Nigerian army’s Mali mission stalls amid doubts it can fight • Lack of training and discipline among troops compromises Ecowas plan to oust Islamists in northern Mali, says source

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 The
“shocking” state of the Nigerian army has delayed plans for a military
intervention in Mali,
amid reports that it lacks the capability to fight on the frontline.
A senior
source in Mali told the Guardian that a lack of training and discipline among
Nigerian troops – who are being heavily relied on by regional bloc Ecowas to
oust Islamists in control of northern Mali – is becoming increasingly apparent.
“The
Nigerian army is in a shocking state,” said the source, who has seen
recent assessments of Ecowas’s military capability. “In reality there is
no way they are capable of forward operations in Mali – their role is more
likely to be limited to manning checkpoints and loading trucks.”

“The
Nigerian forces lack training and kit, so they simply don’t have the capability
to carry out even basic military manoeuvres,” the source added. “They
have poor discipline and support. They are more likely to play a behind-the-scenes
role in logistics and providing security.”

News
about the low capacity of Ecowas troops adds increasing pressure on the Malian
army, whose lack of training and equipment led directly to the country’s 22
March coup d’etat, which toppled the previous civilian government and allowed al-Qaida-linked
Islamists to gain control of the country’s north.
Under
plans for a UN security council-backed military intervention in Mali, now being
drawn up by the Malian government with Ecowas and the African Union, as well as
the EU and US, the country’s military is expected to lead forward operations.
France,
Germany, the US and the EU have all backed plans to provide the Mali army with
training, equipment and logistics support.
“The
Malian army should play a substantial part in any ground operation, following
their training by the EU,” said the source. “Once the security
council gets the report it asked for, in mid to late November, the planning and
co-ordination can really begin in earnest.”
A
spokesperson for the Nigerian national security agencies admitted that the army
was suffering from a lack of resources, but said it had achieved success in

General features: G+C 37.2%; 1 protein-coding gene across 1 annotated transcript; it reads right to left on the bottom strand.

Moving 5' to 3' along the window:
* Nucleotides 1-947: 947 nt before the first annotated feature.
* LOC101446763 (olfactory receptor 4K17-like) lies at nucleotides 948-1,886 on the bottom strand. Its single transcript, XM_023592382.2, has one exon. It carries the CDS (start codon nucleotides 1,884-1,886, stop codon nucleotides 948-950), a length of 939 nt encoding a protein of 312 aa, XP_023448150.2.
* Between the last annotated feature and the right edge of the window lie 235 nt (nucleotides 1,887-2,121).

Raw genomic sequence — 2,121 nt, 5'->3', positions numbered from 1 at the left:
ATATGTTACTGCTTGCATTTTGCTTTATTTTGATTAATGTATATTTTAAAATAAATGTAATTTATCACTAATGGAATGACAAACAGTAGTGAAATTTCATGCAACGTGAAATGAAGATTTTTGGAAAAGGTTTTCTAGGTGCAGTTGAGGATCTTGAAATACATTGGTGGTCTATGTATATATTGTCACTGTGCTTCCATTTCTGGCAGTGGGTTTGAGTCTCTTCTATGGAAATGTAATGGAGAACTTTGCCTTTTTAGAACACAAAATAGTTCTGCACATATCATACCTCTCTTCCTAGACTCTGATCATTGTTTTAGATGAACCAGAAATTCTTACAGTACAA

previous military interventions.
“The
situation is that Nigeria has
the trained personnel, what we require however is additional funding and
logistic support,” said the spokesperson. “We are working toward a
coordinated approach that at the international level includes the UN, the EU
and France, as well as our regional partners.”
“Nigeria
has a lot of past experience in successful military and diplomatic
interventions on the continent.”
Questions
about the capability of Ecowas military forces come amid reports that a senior
Malian government official has been conducting talks with a delegation
from the Islamist extremist group Ansar Dine – the largest of the
al-Qaida-linked factions that have control of the Kidal region of northern Mali
– in Burkina Faso’s capital, Ouagadougou, with President Blaise Compaore. Ansar
Dine is under pressure to break links with al-Qaida in the Islamic Maghreb,
although some experts believe there is little to distinguish the groups, which
say their goal is to impose sharia law in Mali and the whole west African
subregion.
In a
recent interview with the Guardian, a senior figure from Movement for Tawhid
and Jihad in West Africa –
which controls the Gao and northern Mopti regions of Mali – said it would not
negotiate with any group that did not accept sharia.
Political
and diplomatic figures involved in drawing up plans for a military intervention
in northern Mali have said over recent weeks that the use of force seems
“unavoidable” and is likely to commence in the new year.
Source:
The Guardian UK

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